Temecula Mayor Mike Naggar and challenger Adam Ruiz lead the field in fundraising as a crowded pack of hopefuls scramble for two open council seats.
The uneven surge in donations and loans has given some candidates a marketing edge, but others are relying on name recognition, word-of-mouth and other attention-winning means in the waning days of the Nov. 8 contest.
“I never considered this an easy task,” said Skylar Temple, a college student who is the youngest candidate in the race. He said he was inspired to run for office as a high school student participating in a youth in government program.
“I knew there was going to be some big money moving around in this election,” he said.
He is one of nine candidates, the most in recent years for a Temecula council race.
Temple is one of two candidates in the race who have submitted forms to the city indicating they expect to raise or spend less than $2,000. His counterpart in that category is Jeff Frichner, a businessman, educator and disabled veteran.
The other candidates have spent varying amounts.
Naggar, a development consultant, led the pack with more than $57,000 raised by the close of the most recent reporting period. He also had the most cash on hand – nearly $31,300 – as the candidates enter the final leg of the race.
Ruiz is second, raising more than $29,000 by the close of the reporting period that ended Sept. 24. He is a real estate and mortgage broker who has deep ties to the business community. He had nearly $7,000 left for the final stage of the campaign.
Two incumbents are seeking to return to the council.
One of them, Naggar, has easily won his past re-election bids. The other incumbent, Michael McCracken, may be vulnerable because he was appointed to his seat in April 2015.
McCracken, a city parks commissioner for seven years, is staging his first bid for public office. He reported nearly $4,900 in donations and had $450 left for the close of the campaign.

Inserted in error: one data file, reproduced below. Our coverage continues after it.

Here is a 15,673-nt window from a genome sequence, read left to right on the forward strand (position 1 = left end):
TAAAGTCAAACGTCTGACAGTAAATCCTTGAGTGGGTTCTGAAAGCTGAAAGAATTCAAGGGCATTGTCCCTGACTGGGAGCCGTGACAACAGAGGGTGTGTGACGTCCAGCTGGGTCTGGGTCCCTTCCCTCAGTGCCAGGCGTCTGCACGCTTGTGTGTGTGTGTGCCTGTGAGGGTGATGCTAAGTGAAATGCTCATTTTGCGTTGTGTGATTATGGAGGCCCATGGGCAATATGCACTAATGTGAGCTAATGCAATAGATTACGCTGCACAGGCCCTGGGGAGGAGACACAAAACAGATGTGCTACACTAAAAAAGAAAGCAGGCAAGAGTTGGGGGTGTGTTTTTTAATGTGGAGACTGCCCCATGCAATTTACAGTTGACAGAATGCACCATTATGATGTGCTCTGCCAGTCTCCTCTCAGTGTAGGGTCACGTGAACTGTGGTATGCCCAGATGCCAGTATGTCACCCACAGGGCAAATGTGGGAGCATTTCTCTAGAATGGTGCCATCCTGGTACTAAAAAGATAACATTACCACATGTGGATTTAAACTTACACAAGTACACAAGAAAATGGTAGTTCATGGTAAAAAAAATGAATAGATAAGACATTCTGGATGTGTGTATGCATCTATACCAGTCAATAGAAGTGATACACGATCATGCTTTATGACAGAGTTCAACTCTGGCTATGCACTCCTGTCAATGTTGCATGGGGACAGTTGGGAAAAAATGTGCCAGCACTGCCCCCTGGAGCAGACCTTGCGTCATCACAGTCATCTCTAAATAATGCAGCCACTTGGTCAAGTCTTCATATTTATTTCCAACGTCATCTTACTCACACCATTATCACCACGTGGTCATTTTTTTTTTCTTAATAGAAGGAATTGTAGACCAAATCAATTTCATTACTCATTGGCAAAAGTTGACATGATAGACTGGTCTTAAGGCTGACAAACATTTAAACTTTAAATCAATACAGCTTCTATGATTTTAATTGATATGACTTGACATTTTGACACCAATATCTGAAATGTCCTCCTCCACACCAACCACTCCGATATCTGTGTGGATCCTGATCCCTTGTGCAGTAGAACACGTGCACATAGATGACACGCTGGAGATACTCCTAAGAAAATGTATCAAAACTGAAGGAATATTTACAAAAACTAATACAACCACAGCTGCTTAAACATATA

Unlike most cities in the region, Temecula’s council has experienced scant turnover since it became a city in December 1989. For the most part, Temecula voters have been comfortable returning incumbents to office.
As about 45 candidates can attest, ousting an incumbent has proven to be a rare feat. Just 14 people have served on Temecula’s five-member council over the city’s history.
Only two incumbents – Sam Pratt and Karel Lindemans – have lost a re-election bid since incorporation.
The other current candidates are familiar names or faces around City Hall or the local political scene. They are Ron Bradley, James “Stew” Stewart, Angel Garcia and James Cooley.
Bradley served as Temecula’s city manager from 1994 to 1998 and later as a chairman of its chamber of commerce. His government resume spans more than 45 years following his early work as a police officer. Besides Temecula, he also worked as a city manager or interim manager for La Mesa, Oceanside, Murrieta and Hemet
Bradley raised nearly $12,800. But the bulk of it – $10,000 – was a loan he made to his campaign.
Bradley has garnered key political endorsements, sent frequent emails blast and put out calls for campaign volunteers. He entered the last leg of the campaign with nearly $2,700.
Stewart, who owns a string of barber shops, unsuccessfully ran for the council in 2006 and 2008. Then he switched his political focus and won a seat on the Rancho California Water District governing board. He served one term from 2011 to 2015.
Stewart has not accepted or received any campaign donations, according to his disclosure forms. He had spent $915 of his own money on his campaign before the Sept. 24 reporting deadline.
Garcia finished fourth in the November 2014 council race for three open seats. He owns a marketing company and has been vocal on a range of issues. He raised nearly $2,500 during the initial phase of the campaign and had $625 left for the last stage.
At least four times, Cooley has unsuccessfully applied for positions on Temecula commissions. He is Navy veteran who holds advanced degrees and is active in many community groups. He serves as nonprofit’s chief executive and president.
Cooley donated $10,100 to his council campaign. He entered the final segment of the race with $6,500.
Besides the large field of candidates, several new political alliances and wrinkles have surfaced in this campaign.
Bernie Truax, a prominent Old Town developer and property owner, has established himself as a political presence.
He loaned $17,500 to Ruiz’s campaign and donated $300 to McCracken. Truax also held meet-the-candidate events for Ruiz and Bradley at top of his signature Old Town building.
Bradley hired a political marketing firm that is headed by Lori Stone, the sister of state Sen. Jeff Stone, R-Murrieta. Bradley’s campaign materials show him shaking hands with Sen. Stone, who launched his political career from the Temecula council.